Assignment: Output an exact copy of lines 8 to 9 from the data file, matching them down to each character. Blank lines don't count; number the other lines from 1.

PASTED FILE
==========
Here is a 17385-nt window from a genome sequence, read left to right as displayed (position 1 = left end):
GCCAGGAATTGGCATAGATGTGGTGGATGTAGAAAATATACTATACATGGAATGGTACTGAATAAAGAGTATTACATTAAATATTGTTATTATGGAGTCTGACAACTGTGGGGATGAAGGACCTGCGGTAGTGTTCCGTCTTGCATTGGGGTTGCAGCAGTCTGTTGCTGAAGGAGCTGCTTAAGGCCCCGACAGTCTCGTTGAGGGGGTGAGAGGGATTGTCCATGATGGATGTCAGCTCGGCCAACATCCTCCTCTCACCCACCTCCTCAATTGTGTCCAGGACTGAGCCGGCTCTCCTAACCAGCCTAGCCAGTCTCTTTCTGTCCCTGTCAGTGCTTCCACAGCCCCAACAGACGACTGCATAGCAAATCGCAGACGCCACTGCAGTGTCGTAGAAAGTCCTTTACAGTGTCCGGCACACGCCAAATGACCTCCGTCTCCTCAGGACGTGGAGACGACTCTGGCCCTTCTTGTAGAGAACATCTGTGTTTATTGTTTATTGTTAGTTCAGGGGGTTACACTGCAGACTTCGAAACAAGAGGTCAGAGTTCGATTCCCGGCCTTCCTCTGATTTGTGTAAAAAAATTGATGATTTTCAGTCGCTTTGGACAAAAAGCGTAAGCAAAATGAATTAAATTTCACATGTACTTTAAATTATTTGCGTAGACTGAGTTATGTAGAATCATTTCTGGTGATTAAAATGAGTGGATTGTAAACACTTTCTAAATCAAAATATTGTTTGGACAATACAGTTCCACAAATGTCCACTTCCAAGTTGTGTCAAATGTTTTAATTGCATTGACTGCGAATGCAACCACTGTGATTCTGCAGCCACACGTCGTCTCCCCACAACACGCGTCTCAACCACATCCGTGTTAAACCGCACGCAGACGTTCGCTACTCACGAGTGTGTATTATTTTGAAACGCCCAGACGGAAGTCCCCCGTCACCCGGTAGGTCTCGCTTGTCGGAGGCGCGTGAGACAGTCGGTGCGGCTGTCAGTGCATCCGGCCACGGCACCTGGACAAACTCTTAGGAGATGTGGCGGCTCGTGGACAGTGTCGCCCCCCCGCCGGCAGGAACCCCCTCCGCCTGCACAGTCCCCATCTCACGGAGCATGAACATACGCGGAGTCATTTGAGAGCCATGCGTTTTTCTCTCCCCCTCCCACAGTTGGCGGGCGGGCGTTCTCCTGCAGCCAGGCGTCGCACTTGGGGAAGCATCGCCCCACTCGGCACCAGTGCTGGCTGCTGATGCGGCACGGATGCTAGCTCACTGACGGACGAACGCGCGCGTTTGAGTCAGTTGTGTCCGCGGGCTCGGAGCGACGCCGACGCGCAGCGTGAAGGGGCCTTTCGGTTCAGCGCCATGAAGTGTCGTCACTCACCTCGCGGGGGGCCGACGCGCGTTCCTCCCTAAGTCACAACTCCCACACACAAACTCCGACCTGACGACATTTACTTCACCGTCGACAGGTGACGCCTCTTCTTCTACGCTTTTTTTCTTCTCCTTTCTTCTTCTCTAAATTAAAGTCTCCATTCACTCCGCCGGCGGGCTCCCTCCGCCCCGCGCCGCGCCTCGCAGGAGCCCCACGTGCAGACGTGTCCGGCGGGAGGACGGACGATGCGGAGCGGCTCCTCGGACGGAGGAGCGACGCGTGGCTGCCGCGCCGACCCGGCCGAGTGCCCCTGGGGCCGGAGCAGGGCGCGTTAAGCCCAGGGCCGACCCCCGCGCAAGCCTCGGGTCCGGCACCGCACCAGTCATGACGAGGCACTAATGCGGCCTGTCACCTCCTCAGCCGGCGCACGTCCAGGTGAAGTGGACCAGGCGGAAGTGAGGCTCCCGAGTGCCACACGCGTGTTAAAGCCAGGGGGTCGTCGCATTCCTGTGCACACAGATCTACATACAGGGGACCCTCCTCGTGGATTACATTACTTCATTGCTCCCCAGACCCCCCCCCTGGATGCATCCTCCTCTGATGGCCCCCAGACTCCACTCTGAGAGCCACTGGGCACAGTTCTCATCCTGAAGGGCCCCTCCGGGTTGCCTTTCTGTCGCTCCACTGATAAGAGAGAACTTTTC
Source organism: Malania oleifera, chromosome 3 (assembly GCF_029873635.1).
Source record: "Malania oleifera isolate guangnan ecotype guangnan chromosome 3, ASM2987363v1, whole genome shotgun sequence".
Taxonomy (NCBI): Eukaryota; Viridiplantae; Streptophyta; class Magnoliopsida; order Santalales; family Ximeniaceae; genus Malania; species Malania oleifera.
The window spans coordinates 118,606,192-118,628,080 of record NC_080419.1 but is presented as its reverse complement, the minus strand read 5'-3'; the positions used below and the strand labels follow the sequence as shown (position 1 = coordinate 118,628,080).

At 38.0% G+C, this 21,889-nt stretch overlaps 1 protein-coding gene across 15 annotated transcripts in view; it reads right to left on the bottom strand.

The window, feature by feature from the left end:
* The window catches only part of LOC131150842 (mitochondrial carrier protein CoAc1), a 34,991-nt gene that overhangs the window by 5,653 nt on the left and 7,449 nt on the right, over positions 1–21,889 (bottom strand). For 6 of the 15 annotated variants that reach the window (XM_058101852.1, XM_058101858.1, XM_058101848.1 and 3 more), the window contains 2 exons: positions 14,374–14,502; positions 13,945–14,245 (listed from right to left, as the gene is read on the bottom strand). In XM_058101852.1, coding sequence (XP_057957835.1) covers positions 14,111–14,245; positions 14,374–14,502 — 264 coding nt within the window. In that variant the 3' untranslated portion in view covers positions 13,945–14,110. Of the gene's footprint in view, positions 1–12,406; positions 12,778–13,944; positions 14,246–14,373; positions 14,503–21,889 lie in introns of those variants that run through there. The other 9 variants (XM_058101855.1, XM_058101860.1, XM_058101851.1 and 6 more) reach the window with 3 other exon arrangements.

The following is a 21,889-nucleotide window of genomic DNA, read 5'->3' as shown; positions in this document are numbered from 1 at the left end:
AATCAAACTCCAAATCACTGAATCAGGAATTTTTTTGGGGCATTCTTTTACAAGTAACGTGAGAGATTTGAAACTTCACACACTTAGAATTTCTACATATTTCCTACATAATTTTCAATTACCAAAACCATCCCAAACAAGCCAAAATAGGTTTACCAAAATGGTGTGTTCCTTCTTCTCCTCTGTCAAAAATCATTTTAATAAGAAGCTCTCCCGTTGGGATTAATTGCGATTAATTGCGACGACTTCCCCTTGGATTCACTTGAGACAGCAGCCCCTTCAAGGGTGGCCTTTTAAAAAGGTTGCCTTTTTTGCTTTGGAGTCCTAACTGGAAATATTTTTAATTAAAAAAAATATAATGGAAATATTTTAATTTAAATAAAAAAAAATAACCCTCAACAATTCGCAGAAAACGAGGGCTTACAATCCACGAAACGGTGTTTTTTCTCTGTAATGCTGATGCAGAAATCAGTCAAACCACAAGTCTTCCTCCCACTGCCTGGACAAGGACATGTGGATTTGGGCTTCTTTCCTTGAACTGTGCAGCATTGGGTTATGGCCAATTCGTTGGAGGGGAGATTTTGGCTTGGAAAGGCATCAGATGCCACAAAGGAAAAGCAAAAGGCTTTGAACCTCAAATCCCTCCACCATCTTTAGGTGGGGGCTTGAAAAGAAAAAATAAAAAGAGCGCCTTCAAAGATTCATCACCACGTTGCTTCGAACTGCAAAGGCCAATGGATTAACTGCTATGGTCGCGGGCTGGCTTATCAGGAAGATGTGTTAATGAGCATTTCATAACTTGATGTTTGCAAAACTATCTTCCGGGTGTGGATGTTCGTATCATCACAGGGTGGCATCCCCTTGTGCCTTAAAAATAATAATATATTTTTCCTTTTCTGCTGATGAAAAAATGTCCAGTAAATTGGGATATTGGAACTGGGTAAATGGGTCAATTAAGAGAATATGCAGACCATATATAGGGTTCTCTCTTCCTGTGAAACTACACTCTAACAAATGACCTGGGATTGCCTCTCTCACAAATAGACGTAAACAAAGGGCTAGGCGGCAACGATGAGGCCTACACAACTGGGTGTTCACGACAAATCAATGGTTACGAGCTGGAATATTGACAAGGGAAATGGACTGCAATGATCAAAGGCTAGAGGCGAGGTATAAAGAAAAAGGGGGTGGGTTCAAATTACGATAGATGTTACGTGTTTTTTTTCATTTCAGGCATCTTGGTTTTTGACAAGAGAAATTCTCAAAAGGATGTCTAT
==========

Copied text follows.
The window, feature by feature from the left end:
* The window catches only part of LOC131150842 (mitochondrial carrier protein CoAc1), a 34,991-nt gene that overhangs the window by 5,653 nt on the left and 7,449 nt on the right, over positions 1–21,889 (bottom strand). For 6 of the 15 annotated variants that reach the window (XM_058101852.1, XM_058101858.1, XM_058101848.1 and 3 more), the window contains 2 exons: positions 14,374–14,502; positions 13,945–14,245 (listed from right to left, as the gene is read on the bottom strand). In XM_058101852.1, coding sequence (XP_057957835.1) covers positions 14,111–14,245; positions 14,374–14,502 — 264 coding nt within the window. In that variant the 3' untranslated portion in view covers positions 13,945–14,110. Of the gene's footprint in view, positions 1–12,406; positions 12,778–13,944; positions 14,246–14,373; positions 14,503–21,889 lie in introns of those variants that run through there. The other 9 variants (XM_058101855.1, XM_058101860.1, XM_058101851.1 and 6 more) reach the window with 3 other exon arrangements.